In a Japanese All-Star match-up, Kosuke Fukudome will get to face an old foe Tuesday night at Wrigley. The Dodgers will send rookie Hiroki Kuroda to face Kosuke and his teammates. One of those teammates, Alfonso Soriano, was once a member of Kuroda's team. With all this natural interest, it is no surprise the game will be broadcast live in Japan.
Kuroda has a reputation of strike-thrower who changes speeds. After referring to various sources (Prospect Insider, Fangraphs, interviews etc.) I'm able to align reality with what I've observed - he throws five pitches.
Forkball (or Splitter, but he calls it a forkball)
Given his ability to change speeds, the slider and the cutter can blend, and the slider can look more like a curveball etc.
There is one pitch that was an outlier. I understand pitches are on a continuum, but this is off the chart. Here's the big picture - see the dark blue dot up in his four-seamer (gold dots)
Turns out to be his last pitch a couple weeks ago against the Angels. Vlady put it in play, driving in a run on a fielders choice. Ross Paul's real-time ID was CH. It hides amongst a few others they ID as change-ups, but I found those to be either sliders or forkballs. So, I go to the video on mlb.com to see for myself. (BTW, notice what may be a bunch of curves hanging around the slider? I still think they're sliders, of some type).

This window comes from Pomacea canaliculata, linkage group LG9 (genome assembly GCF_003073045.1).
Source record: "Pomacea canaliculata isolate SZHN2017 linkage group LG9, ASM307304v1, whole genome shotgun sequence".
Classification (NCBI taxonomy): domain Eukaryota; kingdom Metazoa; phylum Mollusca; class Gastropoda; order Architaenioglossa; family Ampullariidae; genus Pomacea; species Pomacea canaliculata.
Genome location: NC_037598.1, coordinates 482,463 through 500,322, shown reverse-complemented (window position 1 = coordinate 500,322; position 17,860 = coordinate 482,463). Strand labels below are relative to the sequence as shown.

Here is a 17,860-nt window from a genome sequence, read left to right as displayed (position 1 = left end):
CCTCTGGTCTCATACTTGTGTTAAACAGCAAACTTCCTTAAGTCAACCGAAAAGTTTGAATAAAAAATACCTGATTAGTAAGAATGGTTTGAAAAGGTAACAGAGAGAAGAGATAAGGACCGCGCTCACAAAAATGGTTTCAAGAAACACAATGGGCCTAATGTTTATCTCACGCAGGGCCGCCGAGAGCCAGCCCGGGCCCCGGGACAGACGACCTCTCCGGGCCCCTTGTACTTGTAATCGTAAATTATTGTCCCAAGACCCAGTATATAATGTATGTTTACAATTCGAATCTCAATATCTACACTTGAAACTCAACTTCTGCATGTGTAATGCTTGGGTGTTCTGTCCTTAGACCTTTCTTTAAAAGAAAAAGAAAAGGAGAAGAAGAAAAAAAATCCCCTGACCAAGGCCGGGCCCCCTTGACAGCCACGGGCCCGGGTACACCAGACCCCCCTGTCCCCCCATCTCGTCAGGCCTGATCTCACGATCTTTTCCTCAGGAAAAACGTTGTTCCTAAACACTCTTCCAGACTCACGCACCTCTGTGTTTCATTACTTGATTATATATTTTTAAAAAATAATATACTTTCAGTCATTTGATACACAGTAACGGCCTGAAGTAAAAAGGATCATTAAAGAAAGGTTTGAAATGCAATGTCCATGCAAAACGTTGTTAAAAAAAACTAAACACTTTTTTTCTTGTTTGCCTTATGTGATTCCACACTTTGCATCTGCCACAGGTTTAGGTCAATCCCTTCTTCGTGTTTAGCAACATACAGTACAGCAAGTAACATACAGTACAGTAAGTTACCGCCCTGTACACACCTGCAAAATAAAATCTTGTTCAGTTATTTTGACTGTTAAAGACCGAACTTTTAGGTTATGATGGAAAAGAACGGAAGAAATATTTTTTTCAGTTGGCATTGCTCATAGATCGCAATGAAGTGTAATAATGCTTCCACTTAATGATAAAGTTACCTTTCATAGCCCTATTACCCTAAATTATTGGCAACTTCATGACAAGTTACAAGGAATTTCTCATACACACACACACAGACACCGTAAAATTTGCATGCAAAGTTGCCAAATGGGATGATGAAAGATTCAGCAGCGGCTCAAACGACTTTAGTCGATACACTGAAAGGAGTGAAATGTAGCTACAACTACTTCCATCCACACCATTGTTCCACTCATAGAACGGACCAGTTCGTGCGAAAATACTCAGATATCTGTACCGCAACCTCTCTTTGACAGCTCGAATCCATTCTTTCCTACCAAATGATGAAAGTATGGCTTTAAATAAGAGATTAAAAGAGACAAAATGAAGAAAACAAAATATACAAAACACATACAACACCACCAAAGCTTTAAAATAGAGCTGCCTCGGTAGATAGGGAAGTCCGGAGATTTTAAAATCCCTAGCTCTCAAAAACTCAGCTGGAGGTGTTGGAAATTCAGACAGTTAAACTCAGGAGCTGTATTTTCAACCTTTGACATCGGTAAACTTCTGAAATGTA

I manage to find his last inning, in progress against Gary Matthews, Jr., at 2:09:07. He threw a pair of wild pitches, but neither were captured by Gameday. Vlad comes up and fouls one right down the line (and fair), it is called foul, and an argument ensues. Then, when things settle down, the last pitch is thrown by Kuroda. While Gameday lists a 76.7 mph pitch, it shows up as 94 on the gun, and looks like a good old fashioned heater - probably a four-seamer. Something went wrong with that one.
But I digress.... Here is the aggregate pitch chart for Kuroda
The forkball and slider are both pretty nasty. The slider, however, is thrown for more strikes.
Here's how he mixes pitches by batter hand
F2 42.6% 16.5%
F4 8.6% 26.6%
FC 14.3% 17.1%
FF 20.9% 14.3%
SL 13.8% 25.5%
Someone needs to tell Jim Edmonds about that forkball.